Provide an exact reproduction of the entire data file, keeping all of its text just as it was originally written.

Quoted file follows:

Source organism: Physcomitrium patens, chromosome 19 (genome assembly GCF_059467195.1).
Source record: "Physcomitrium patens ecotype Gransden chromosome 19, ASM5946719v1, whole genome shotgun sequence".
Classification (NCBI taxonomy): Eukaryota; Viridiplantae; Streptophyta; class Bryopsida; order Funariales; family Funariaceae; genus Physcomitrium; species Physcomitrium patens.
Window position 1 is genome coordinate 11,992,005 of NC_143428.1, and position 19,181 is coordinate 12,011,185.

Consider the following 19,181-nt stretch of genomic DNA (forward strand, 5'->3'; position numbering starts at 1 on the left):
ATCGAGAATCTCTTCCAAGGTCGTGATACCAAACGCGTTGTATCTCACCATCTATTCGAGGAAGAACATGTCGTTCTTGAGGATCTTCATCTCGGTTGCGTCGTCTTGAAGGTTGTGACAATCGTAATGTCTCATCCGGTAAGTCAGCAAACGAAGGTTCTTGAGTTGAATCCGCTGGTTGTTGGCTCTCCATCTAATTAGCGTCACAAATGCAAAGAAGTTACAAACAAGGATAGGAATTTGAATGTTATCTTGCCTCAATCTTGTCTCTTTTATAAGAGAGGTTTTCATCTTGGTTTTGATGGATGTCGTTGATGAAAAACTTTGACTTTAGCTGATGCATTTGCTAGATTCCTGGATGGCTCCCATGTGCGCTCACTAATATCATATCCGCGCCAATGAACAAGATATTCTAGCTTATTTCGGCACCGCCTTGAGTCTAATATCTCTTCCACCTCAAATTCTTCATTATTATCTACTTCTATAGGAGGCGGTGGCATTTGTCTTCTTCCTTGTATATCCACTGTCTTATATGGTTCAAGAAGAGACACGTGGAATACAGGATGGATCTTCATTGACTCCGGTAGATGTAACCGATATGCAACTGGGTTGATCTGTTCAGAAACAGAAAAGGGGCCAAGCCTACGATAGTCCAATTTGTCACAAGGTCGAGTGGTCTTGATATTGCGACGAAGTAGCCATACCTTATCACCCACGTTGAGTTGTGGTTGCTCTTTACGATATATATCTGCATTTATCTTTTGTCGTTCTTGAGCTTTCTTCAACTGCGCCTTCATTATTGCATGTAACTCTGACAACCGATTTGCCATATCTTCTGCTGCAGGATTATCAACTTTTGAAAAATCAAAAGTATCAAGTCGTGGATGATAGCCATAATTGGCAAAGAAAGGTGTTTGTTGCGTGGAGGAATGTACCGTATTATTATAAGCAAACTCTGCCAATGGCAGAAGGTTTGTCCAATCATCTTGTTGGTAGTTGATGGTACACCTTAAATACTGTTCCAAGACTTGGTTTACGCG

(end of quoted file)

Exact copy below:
Source organism: Physcomitrium patens, chromosome 19 (genome assembly GCF_059467195.1).
Source record: "Physcomitrium patens ecotype Gransden chromosome 19, ASM5946719v1, whole genome shotgun sequence".
Classification (NCBI taxonomy): Eukaryota; Viridiplantae; Streptophyta; class Bryopsida; order Funariales; family Funariaceae; genus Physcomitrium; species Physcomitrium patens.
Window position 1 is genome coordinate 11,992,005 of NC_143428.1, and position 19,181 is coordinate 12,011,185.

Consider the following 19,181-nt stretch of genomic DNA (forward strand, 5'->3'; position numbering starts at 1 on the left):
ATCGAGAATCTCTTCCAAGGTCGTGATACCAAACGCGTTGTATCTCACCATCTATTCGAGGAAGAACATGTCGTTCTTGAGGATCTTCATCTCGGTTGCGTCGTCTTGAAGGTTGTGACAATCGTAATGTCTCATCCGGTAAGTCAGCAAACGAAGGTTCTTGAGTTGAATCCGCTGGTTGTTGGCTCTCCATCTAATTAGCGTCACAAATGCAAAGAAGTTACAAACAAGGATAGGAATTTGAATGTTATCTTGCCTCAATCTTGTCTCTTTTATAAGAGAGGTTTTCATCTTGGTTTTGATGGATGTCGTTGATGAAAAACTTTGACTTTAGCTGATGCATTTGCTAGATTCCTGGATGGCTCCCATGTGCGCTCACTAATATCATATCCGCGCCAATGAACAAGATATTCTAGCTTATTTCGGCACCGCCTTGAGTCTAATATCTCTTCCACCTCAAATTCTTCATTATTATCTACTTCTATAGGAGGCGGTGGCATTTGTCTTCTTCCTTGTATATCCACTGTCTTATATGGTTCAAGAAGAGACACGTGGAATACAGGATGGATCTTCATTGACTCCGGTAGATGTAACCGATATGCAACTGGGTTGATCTGTTCAGAAACAGAAAAGGGGCCAAGCCTACGATAGTCCAATTTGTCACAAGGTCGAGTGGTCTTGATATTGCGACGAAGTAGCCATACCTTATCACCCACGTTGAGTTGTGGTTGCTCTTTACGATATATATCTGCATTTATCTTTTGTCGTTCTTGAGCTTTCTTCAACTGCGCCTTCATTATTGCATGTAACTCTGACAACCGATTTGCCATATCTTCTGCTGCAGGATTATCAACTTTTGAAAAATCAAAAGTATCAAGTCGTGGATGATAGCCATAATTGGCAAAGAAAGGTGTTTGTTGCGTGGAGGAATGTACCGTATTATTATAAGCAAACTCTGCCAATGGCAGAAGGTTTGTCCAATCATCTTGTTGGTAGTTGATGGTACACCTTAAATACTGTTCCAAGACTTGGTTTACGCG